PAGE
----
Passengers too afraid’ to shop coach vandals
PUBLISHED: 18:14 03 September 2008 | UPDATED: 10:03 23 August 2010
A RESIDENT is demanding bosses at a coach company reinstate a village service that was axed because of attacks by vandals. Ray Peck, 45, of Church Street, Cliffe, is furious that Clarkes of London refuse to travel in to Cliffe, instead dropping passenger
A RESIDENT is demanding bosses at a coach company reinstate a village service that was axed because of attacks by vandals.
Ray Peck, 45, of Church Street, Cliffe, is furious that Clarkes of London refuse to travel in to Cliffe, instead dropping passengers outside the area in Salt Lane.
He said: "Cliffe residents are outraged at having to disembark the coach at Salt Lane which is some distance from the village and requires a walk through country roads with no paths or lighting.
"This is particularly dangerous in the winter when the roads are unlit, slippery and used by large lorries that use the road for access to the various industrial businesses nearby."
The corporate business manager added: "It is only a mater of time before someone is hurt or worse.
"It is also not ideal to terminate the journey at this point if you are a lone woman. It is a particularly dark road which could provide opportunities for any would be criminal."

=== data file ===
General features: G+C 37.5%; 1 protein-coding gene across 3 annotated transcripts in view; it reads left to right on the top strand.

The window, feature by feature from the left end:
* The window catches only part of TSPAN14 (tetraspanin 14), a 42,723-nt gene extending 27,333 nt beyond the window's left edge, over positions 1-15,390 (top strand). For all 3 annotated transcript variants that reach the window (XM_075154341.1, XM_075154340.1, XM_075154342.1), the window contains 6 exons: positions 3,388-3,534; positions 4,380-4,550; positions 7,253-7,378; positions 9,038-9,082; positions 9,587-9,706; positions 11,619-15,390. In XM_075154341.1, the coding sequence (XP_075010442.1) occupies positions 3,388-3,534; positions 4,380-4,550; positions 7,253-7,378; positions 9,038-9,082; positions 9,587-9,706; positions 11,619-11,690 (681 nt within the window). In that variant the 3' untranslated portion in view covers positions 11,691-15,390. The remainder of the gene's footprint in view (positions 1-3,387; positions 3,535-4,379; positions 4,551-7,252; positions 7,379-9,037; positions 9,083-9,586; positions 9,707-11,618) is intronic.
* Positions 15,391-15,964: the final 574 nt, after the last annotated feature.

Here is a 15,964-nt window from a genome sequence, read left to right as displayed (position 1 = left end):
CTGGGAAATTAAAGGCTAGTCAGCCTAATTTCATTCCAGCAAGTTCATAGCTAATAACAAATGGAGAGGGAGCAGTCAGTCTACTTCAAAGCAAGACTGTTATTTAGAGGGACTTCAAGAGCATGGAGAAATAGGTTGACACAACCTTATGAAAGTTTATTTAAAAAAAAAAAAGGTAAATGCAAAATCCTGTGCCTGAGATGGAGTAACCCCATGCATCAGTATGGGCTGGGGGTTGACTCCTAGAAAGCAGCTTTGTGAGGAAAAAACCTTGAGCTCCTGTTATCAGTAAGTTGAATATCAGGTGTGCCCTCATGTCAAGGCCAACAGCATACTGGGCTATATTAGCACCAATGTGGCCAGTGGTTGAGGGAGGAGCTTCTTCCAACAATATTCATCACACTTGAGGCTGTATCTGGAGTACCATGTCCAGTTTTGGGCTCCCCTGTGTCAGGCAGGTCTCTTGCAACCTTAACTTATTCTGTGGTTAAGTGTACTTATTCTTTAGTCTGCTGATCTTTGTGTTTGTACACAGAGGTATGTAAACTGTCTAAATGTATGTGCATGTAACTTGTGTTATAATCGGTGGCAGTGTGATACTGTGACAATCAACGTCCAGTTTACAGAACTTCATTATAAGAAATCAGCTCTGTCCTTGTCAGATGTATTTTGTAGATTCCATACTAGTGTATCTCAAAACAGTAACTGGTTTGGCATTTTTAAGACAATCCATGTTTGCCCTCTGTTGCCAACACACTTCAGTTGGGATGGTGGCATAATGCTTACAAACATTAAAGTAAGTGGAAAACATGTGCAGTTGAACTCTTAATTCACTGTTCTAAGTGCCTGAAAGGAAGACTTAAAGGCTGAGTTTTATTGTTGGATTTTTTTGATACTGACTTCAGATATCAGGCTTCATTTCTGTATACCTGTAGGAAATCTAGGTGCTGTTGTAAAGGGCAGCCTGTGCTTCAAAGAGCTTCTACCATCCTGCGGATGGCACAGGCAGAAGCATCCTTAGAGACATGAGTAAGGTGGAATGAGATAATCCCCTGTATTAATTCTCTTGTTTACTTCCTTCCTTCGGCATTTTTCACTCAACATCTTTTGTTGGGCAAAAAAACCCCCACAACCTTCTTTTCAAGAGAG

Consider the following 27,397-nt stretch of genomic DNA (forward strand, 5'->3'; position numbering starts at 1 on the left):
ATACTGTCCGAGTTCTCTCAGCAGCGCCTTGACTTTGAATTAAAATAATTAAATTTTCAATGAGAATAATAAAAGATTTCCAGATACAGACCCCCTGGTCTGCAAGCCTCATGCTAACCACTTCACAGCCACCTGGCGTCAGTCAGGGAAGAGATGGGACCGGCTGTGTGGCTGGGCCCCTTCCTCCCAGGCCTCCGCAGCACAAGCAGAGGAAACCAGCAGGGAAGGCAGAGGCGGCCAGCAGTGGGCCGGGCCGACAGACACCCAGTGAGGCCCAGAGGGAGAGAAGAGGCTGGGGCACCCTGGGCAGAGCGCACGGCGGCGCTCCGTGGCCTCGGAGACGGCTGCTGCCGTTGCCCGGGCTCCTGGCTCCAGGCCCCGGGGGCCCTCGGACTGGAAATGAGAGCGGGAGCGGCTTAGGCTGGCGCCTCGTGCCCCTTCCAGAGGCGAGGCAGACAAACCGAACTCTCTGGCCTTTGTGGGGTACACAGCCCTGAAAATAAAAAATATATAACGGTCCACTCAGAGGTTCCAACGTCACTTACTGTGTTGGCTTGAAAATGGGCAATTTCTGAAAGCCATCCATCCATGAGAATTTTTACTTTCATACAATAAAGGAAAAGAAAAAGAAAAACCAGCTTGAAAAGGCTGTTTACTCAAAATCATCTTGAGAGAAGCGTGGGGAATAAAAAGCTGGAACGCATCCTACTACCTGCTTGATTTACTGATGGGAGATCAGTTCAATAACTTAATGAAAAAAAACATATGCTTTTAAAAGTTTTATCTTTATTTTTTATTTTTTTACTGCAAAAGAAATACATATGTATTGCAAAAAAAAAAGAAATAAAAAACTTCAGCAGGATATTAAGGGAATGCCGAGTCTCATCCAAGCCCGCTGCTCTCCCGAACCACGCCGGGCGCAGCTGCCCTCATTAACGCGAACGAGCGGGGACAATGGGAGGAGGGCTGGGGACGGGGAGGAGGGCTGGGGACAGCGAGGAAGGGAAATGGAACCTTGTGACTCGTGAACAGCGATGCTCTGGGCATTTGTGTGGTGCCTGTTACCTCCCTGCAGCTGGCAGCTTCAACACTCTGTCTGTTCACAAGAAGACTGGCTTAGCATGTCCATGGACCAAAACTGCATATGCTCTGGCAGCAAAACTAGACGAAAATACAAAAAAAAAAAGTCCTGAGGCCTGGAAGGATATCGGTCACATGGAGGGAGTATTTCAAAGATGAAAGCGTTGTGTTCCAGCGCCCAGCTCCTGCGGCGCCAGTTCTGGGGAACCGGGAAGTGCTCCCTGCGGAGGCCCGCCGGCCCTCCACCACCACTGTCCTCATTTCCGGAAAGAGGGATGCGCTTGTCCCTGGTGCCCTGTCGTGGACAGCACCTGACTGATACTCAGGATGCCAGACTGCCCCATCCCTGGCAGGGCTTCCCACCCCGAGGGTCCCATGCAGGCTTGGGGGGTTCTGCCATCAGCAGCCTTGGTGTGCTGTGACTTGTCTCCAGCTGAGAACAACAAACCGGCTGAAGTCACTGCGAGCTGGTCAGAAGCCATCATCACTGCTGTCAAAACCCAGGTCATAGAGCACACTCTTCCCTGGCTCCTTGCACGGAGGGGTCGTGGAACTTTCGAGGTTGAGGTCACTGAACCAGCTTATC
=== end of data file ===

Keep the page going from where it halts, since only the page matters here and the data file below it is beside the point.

Terry Newman, Clarkes of London general manger, said Cliffe is still a no-go area because youths throw bricks at the coach whenever it drives through.
Attacks on buses have occurred intermittently since 2005, when Clarkes first withdrew the service.
Drivers have tried to reinstate the service three times since 2005 but withdrew it permanently in November last year.
Mr Newman said: "We have had about seven or eight windows broken in Cliffe. These windows cost up to £2,000 each and our total costs in damage to windows is over £20,000 and we cannot get insurance for that.
"A brick could come through the window and seriously hurt a passenger or hit the driver and the coach could go out of control.
"I can't risk it happening again because passengers will be the first to complain when they get hurt."
He added: "It's a small village and the passengers must know the kids that did it - they were close enough - but they are all too frightened to say who did it.
"If they did tell the police then I could press for a prosecution and get them to pay for the damage and we could give the passengers their money back. But they are too frightened."
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